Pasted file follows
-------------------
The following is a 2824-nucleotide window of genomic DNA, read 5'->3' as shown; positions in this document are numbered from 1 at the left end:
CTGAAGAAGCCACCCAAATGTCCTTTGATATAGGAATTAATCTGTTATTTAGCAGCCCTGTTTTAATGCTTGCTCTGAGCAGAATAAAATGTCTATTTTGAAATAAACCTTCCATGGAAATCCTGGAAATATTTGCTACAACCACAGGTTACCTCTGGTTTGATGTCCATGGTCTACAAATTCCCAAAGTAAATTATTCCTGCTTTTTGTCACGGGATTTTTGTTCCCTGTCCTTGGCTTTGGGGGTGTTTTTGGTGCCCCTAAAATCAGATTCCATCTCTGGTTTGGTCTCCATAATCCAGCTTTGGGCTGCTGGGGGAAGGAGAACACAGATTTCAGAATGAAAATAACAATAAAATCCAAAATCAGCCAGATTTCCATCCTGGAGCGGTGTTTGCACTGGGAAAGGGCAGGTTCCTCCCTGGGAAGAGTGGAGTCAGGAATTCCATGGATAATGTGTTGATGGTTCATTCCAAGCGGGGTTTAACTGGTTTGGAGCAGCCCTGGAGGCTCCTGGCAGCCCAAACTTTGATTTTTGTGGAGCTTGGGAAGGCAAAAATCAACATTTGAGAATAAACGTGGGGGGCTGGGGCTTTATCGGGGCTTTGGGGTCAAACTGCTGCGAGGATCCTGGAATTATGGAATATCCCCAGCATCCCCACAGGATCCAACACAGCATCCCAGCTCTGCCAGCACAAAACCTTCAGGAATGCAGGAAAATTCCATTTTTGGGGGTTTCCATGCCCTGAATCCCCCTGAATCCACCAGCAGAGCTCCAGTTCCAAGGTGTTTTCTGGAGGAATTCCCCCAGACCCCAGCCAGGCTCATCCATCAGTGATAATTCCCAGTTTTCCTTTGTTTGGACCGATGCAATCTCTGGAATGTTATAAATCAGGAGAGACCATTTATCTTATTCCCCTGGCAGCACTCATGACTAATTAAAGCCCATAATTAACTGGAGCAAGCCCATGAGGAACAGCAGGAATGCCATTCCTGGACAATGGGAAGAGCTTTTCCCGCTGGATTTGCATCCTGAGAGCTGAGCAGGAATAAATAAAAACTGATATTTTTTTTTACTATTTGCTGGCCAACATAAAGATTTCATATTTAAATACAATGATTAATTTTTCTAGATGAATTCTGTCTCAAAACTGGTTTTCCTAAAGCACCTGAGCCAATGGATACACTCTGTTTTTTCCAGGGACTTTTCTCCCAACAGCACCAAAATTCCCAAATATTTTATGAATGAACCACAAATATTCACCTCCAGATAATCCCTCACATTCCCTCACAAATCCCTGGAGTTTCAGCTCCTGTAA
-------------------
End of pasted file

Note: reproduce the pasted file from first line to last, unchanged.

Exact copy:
The following is a 2824-nucleotide window of genomic DNA, read 5'->3' as shown; positions in this document are numbered from 1 at the left end:
CTGAAGAAGCCACCCAAATGTCCTTTGATATAGGAATTAATCTGTTATTTAGCAGCCCTGTTTTAATGCTTGCTCTGAGCAGAATAAAATGTCTATTTTGAAATAAACCTTCCATGGAAATCCTGGAAATATTTGCTACAACCACAGGTTACCTCTGGTTTGATGTCCATGGTCTACAAATTCCCAAAGTAAATTATTCCTGCTTTTTGTCACGGGATTTTTGTTCCCTGTCCTTGGCTTTGGGGGTGTTTTTGGTGCCCCTAAAATCAGATTCCATCTCTGGTTTGGTCTCCATAATCCAGCTTTGGGCTGCTGGGGGAAGGAGAACACAGATTTCAGAATGAAAATAACAATAAAATCCAAAATCAGCCAGATTTCCATCCTGGAGCGGTGTTTGCACTGGGAAAGGGCAGGTTCCTCCCTGGGAAGAGTGGAGTCAGGAATTCCATGGATAATGTGTTGATGGTTCATTCCAAGCGGGGTTTAACTGGTTTGGAGCAGCCCTGGAGGCTCCTGGCAGCCCAAACTTTGATTTTTGTGGAGCTTGGGAAGGCAAAAATCAACATTTGAGAATAAACGTGGGGGGCTGGGGCTTTATCGGGGCTTTGGGGTCAAACTGCTGCGAGGATCCTGGAATTATGGAATATCCCCAGCATCCCCACAGGATCCAACACAGCATCCCAGCTCTGCCAGCACAAAACCTTCAGGAATGCAGGAAAATTCCATTTTTGGGGGTTTCCATGCCCTGAATCCCCCTGAATCCACCAGCAGAGCTCCAGTTCCAAGGTGTTTTCTGGAGGAATTCCCCCAGACCCCAGCCAGGCTCATCCATCAGTGATAATTCCCAGTTTTCCTTTGTTTGGACCGATGCAATCTCTGGAATGTTATAAATCAGGAGAGACCATTTATCTTATTCCCCTGGCAGCACTCATGACTAATTAAAGCCCATAATTAACTGGAGCAAGCCCATGAGGAACAGCAGGAATGCCATTCCTGGACAATGGGAAGAGCTTTTCCCGCTGGATTTGCATCCTGAGAGCTGAGCAGGAATAAATAAAAACTGATATTTTTTTTTACTATTTGCTGGCCAACATAAAGATTTCATATTTAAATACAATGATTAATTTTTCTAGATGAATTCTGTCTCAAAACTGGTTTTCCTAAAGCACCTGAGCCAATGGATACACTCTGTTTTTTCCAGGGACTTTTCTCCCAACAGCACCAAAATTCCCAAATATTTTATGAATGAACCACAAATATTCACCTCCAGATAATCCCTCACATTCCCTCACAAATCCCTGGAGTTTCAGCTCCTGTAA